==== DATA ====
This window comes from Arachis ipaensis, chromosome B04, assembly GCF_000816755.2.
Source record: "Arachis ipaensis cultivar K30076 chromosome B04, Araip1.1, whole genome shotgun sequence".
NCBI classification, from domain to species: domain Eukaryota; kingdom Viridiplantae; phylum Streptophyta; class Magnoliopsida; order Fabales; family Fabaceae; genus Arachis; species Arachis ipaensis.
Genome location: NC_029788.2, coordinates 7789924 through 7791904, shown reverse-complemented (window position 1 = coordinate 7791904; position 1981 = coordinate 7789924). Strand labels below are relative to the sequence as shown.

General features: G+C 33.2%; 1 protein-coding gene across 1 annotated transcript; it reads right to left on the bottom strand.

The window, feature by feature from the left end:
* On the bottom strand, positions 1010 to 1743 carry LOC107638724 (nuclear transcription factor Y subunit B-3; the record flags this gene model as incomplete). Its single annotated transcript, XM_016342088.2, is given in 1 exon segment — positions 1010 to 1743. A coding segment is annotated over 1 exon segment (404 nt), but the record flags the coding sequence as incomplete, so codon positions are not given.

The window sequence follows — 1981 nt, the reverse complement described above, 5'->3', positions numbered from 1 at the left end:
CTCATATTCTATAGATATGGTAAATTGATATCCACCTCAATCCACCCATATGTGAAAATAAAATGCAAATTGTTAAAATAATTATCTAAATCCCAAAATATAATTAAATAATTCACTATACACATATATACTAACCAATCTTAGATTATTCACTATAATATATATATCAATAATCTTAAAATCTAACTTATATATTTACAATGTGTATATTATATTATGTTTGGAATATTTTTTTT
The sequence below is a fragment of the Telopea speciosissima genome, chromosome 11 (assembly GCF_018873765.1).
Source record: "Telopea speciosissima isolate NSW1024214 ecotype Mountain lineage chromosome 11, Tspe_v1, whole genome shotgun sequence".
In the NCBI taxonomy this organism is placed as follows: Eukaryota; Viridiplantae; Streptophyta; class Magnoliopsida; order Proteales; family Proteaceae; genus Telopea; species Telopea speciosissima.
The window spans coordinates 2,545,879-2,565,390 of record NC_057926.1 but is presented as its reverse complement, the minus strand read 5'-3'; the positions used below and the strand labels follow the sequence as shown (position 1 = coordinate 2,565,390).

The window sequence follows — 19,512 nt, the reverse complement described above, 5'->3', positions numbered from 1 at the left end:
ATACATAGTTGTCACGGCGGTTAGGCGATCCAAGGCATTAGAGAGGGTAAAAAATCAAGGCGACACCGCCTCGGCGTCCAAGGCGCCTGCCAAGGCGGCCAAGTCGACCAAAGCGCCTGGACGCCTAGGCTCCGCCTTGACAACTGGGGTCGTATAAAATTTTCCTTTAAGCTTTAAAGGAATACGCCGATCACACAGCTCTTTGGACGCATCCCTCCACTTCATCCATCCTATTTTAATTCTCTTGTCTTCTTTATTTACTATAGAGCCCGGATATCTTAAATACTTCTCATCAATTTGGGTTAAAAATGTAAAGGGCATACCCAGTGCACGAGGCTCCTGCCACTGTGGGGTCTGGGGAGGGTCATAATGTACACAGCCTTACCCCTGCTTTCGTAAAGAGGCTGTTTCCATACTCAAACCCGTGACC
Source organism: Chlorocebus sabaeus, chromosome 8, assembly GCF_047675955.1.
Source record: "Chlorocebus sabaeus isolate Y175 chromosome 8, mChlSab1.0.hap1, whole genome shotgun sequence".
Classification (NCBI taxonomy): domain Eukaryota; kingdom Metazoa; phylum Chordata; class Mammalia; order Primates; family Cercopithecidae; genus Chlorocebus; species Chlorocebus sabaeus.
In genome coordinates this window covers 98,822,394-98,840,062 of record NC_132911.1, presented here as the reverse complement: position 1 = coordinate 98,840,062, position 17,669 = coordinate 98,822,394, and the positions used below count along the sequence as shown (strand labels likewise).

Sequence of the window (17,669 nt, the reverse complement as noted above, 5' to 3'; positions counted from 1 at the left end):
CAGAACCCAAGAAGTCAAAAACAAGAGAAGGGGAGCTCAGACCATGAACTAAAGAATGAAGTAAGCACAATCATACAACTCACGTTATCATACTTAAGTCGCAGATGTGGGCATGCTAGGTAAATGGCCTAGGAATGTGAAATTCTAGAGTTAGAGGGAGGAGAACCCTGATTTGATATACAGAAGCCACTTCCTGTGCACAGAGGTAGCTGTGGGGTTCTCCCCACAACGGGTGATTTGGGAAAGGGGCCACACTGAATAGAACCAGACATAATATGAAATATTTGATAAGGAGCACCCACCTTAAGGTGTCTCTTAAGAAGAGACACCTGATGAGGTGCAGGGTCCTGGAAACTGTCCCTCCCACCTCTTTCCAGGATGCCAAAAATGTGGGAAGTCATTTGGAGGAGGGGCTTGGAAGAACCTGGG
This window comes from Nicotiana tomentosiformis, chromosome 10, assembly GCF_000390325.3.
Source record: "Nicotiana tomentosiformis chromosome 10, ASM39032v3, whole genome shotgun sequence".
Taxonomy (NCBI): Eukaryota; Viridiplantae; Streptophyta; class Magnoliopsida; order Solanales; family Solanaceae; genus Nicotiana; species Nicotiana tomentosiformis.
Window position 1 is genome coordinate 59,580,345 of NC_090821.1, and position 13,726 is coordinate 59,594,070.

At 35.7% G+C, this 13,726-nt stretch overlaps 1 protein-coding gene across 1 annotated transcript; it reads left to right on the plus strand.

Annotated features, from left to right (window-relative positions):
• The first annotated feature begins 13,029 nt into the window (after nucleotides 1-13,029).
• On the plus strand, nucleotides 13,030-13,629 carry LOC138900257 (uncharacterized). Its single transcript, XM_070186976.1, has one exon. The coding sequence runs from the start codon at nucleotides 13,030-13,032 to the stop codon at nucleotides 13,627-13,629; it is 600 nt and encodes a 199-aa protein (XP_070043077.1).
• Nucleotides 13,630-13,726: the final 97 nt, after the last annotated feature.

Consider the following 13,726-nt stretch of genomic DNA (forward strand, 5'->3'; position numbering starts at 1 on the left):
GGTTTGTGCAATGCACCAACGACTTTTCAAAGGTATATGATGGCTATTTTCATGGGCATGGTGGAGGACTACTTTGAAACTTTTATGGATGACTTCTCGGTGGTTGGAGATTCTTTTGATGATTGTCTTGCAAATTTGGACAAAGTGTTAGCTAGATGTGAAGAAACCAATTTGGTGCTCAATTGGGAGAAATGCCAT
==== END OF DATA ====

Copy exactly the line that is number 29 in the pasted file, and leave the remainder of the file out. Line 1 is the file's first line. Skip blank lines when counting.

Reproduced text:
• On the plus strand, nucleotides 13,030-13,629 carry LOC138900257 (uncharacterized). Its single transcript, XM_070186976.1, has one exon. The coding sequence runs from the start codon at nucleotides 13,030-13,032 to the stop codon at nucleotides 13,627-13,629; it is 600 nt and encodes a 199-aa protein (XP_070043077.1).